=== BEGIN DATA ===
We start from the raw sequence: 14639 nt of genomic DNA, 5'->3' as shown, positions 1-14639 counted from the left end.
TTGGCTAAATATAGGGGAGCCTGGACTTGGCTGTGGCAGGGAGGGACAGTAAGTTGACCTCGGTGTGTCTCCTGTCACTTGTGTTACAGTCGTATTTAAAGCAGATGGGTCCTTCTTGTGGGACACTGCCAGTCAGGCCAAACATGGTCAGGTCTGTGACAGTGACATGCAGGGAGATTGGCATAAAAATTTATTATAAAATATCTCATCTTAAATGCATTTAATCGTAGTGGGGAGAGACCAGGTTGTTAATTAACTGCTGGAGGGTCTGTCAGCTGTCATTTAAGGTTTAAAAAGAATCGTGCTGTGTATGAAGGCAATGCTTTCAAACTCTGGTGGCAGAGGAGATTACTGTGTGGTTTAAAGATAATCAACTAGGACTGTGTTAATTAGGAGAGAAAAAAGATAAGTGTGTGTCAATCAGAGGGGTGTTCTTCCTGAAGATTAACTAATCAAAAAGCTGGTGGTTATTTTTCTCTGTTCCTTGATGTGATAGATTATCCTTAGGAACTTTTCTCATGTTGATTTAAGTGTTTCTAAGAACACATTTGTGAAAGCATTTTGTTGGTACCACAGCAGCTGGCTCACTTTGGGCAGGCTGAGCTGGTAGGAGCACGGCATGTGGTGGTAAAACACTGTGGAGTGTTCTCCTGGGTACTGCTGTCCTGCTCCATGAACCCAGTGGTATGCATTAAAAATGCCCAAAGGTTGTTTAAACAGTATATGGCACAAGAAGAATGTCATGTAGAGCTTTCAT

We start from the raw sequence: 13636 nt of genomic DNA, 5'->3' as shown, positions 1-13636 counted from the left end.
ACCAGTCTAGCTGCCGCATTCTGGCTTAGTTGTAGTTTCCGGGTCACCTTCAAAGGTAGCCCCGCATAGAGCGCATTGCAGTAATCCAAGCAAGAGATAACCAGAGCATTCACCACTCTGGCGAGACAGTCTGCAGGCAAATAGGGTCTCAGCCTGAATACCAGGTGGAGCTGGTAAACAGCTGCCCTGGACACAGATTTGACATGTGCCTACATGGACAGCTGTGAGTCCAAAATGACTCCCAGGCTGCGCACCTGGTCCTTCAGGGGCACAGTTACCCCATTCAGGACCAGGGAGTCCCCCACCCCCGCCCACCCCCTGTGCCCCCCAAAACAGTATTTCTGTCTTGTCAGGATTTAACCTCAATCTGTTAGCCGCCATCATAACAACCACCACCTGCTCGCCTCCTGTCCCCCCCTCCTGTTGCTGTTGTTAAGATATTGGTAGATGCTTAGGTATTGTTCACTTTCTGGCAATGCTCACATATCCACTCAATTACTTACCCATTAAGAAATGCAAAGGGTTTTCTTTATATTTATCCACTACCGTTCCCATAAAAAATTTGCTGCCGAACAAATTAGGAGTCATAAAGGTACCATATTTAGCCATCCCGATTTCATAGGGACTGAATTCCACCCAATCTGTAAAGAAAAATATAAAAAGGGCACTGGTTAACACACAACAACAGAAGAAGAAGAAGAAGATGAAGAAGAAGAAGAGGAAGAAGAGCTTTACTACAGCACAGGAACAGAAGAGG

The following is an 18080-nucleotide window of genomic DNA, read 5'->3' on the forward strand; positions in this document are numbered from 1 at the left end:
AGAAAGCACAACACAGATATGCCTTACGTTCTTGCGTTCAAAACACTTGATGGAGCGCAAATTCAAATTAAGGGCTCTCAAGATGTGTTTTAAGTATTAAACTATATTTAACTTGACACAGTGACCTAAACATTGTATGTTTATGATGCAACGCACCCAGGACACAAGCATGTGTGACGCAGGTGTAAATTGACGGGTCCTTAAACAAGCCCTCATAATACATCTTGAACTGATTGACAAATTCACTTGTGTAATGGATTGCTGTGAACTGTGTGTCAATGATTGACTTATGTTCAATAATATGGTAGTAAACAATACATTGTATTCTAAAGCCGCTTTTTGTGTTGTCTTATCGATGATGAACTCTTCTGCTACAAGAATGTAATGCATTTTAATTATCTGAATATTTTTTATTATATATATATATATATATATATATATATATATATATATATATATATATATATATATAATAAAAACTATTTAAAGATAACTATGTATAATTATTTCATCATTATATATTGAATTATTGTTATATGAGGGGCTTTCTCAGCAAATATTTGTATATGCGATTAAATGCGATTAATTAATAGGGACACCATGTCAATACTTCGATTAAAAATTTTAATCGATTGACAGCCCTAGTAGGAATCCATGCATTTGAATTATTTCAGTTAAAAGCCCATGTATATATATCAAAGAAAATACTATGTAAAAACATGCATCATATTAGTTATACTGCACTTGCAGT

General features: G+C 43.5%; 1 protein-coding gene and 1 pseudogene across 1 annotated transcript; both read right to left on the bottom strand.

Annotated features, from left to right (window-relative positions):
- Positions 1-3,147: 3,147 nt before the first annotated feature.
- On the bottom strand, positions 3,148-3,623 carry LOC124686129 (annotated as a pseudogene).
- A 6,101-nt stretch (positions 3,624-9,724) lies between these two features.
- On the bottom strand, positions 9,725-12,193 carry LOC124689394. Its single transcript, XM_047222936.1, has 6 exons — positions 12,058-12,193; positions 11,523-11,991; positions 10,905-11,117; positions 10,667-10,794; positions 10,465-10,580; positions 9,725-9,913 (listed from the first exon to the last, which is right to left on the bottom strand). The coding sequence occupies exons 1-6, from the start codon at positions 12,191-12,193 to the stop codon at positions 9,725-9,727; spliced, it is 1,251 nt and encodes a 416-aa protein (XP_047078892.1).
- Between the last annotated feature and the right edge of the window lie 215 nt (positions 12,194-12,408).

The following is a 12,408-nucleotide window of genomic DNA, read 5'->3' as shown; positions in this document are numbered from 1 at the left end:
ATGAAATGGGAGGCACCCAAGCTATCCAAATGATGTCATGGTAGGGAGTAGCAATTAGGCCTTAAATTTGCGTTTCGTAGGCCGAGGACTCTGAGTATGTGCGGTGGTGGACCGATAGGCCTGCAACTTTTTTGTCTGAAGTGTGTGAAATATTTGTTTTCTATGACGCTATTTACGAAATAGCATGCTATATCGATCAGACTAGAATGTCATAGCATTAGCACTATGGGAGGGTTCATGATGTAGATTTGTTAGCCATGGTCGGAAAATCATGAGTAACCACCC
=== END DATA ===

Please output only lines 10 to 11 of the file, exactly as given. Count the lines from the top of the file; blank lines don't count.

- On the bottom strand, positions 3,148-3,623 carry LOC124686129 (annotated as a pseudogene).
- A 6,101-nt stretch (positions 3,624-9,724) lies between these two features.